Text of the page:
At the New York Times’ Economix blog, David Leonhardt writes: “The researchers have followed the subjects for only a year so far, so the paper has some clear limitations. But it nonetheless suggests that having health insurance substantially improves health. Expanding insurance does not save society money — as some advocates of preventive medicine have claimed — but it does appear to make people mentally and physically healthier. The authors point out that the insurance in question — Medicaid — is the same one that many uninsured people will receive as part of the health care law. For that reason, among others, the paper suggests that the law is likely to improve the health and well-being of many of the uninsured.”

Jonathan Cohn, writing in Kaiser Health News, says that, until now, it’s been difficult to offer evidence to dismiss conservatives’ arguments that Medicaid doesn’t help beneficiaries and might actually hurt them. “The reason: When you’re comparing people on Medicaid to people with no health insurance, there’s no simple, sure-fire way to account for the underlying differences in the two populations. For example, if you know you suffer from serious medical problems, you’re more likely to sign up for public insurance when it’s available. As a result, the Medicaid population may be fundamentally sicker than the uninsured population — and end up with worse medical outcomes, even if they’re benefiting from the program’s coverage. … I’m not naïve enough to think this paper will make Medicaid’s most ardent critics rethink their position. But it should.”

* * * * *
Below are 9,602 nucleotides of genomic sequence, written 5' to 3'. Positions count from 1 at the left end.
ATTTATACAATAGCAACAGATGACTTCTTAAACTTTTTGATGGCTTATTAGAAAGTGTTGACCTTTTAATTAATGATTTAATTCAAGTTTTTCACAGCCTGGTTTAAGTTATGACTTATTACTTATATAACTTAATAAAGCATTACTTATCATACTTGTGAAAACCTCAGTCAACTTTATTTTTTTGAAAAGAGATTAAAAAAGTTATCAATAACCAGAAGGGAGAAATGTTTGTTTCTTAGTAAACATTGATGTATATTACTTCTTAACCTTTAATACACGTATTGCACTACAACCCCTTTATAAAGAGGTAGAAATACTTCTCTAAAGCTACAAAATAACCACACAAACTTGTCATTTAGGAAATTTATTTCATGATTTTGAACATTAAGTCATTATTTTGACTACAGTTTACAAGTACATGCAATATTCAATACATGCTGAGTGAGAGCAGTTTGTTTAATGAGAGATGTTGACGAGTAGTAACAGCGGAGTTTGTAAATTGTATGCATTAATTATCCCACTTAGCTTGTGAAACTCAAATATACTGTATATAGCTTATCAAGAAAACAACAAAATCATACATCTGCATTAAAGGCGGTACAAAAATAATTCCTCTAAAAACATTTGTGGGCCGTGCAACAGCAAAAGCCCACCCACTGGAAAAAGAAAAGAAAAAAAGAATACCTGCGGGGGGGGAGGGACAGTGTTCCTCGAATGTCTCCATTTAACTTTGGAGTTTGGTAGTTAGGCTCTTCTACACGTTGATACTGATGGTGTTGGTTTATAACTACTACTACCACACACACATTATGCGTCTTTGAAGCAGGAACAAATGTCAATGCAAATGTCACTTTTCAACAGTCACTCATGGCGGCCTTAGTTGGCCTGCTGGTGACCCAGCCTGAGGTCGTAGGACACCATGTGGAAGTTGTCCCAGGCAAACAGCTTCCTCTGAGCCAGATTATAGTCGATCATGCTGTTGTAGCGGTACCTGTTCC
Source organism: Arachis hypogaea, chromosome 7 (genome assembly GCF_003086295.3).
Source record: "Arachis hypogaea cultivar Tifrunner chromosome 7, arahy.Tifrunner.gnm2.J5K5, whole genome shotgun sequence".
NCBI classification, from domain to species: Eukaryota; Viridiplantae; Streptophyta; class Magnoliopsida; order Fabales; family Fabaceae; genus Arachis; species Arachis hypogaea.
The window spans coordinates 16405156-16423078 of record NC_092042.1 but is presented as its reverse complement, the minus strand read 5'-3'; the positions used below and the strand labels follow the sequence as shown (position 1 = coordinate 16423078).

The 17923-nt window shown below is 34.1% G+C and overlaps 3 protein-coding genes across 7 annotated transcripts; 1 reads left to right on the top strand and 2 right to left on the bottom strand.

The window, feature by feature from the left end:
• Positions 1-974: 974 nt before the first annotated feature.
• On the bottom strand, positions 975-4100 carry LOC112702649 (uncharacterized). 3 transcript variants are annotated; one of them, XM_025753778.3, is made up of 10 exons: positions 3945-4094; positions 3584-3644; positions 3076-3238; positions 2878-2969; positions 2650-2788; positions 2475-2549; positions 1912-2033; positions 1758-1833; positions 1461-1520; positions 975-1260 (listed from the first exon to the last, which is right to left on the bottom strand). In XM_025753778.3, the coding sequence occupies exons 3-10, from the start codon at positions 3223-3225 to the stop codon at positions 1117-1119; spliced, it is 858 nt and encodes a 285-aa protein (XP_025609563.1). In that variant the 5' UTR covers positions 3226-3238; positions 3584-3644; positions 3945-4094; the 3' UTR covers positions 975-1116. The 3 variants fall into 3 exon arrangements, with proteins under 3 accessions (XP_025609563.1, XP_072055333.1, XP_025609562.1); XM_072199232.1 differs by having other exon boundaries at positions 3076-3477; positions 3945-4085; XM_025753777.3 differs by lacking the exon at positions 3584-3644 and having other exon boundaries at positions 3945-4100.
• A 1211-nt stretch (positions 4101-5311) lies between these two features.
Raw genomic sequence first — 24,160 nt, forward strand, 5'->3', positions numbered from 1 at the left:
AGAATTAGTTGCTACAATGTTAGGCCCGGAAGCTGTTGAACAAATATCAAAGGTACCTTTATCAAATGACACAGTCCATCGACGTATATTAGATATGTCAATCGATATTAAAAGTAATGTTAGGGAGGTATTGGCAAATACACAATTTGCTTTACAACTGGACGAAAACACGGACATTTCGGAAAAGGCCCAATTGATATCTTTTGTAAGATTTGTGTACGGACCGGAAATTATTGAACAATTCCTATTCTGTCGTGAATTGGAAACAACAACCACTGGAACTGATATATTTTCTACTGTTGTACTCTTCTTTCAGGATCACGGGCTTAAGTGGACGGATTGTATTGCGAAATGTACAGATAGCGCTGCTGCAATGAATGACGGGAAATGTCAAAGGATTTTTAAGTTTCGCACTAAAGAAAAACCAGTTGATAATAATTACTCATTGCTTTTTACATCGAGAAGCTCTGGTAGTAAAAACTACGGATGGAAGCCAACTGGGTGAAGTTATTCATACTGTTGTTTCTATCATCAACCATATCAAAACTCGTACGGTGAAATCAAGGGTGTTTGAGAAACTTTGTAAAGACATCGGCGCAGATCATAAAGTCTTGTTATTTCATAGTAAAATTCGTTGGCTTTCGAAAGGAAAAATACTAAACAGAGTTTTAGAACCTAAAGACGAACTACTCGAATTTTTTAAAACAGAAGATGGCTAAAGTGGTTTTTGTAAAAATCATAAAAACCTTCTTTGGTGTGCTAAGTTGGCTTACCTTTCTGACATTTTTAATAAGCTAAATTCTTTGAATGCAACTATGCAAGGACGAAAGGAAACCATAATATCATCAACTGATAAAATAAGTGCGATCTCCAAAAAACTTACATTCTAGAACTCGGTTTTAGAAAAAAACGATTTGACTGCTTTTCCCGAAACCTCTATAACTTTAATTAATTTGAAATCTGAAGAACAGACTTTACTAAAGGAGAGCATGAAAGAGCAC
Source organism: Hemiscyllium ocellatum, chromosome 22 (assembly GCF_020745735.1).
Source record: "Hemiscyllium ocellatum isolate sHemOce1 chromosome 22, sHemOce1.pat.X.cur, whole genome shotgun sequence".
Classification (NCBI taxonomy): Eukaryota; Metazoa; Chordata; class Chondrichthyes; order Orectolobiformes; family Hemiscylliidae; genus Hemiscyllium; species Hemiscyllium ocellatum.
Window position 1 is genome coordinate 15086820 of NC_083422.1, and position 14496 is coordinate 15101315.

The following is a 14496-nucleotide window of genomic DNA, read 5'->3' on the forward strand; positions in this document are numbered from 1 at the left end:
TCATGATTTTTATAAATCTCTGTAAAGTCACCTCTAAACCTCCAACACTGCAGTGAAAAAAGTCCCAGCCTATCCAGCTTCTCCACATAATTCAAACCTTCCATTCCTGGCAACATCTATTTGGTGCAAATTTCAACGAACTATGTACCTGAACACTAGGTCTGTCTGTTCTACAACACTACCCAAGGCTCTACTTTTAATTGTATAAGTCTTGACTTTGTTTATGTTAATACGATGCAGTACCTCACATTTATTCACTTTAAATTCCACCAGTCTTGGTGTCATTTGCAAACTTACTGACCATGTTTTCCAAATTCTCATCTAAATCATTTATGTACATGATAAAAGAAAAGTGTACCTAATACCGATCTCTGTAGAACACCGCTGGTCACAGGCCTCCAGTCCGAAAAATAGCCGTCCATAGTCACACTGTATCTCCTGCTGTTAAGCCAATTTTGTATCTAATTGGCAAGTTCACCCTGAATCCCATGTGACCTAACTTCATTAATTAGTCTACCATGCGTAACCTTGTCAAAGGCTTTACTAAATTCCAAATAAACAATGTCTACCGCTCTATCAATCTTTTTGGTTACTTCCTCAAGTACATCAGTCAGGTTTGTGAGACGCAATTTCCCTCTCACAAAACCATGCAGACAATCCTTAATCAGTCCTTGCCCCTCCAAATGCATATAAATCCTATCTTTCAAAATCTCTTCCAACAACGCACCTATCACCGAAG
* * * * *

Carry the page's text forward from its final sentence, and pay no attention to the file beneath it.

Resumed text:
Aaron Carroll, also at The Incidental Economist, reiterates that Oregon’s Medicaid lottery “was a randomized controlled trial,” which is “pretty much the best way to prove causality, especially if it’s well done. So if you wanted to prove that Medicaid causes bad outcomes (as many do), this would be the way to prove it.” But this study “shows that Medicaid is both good for health and provides a significant financial benefit for its recipients. … There’s no such studies or evidence showing the opposite, that Medicaid is bad for health. We’ll see if that talking point goes away.”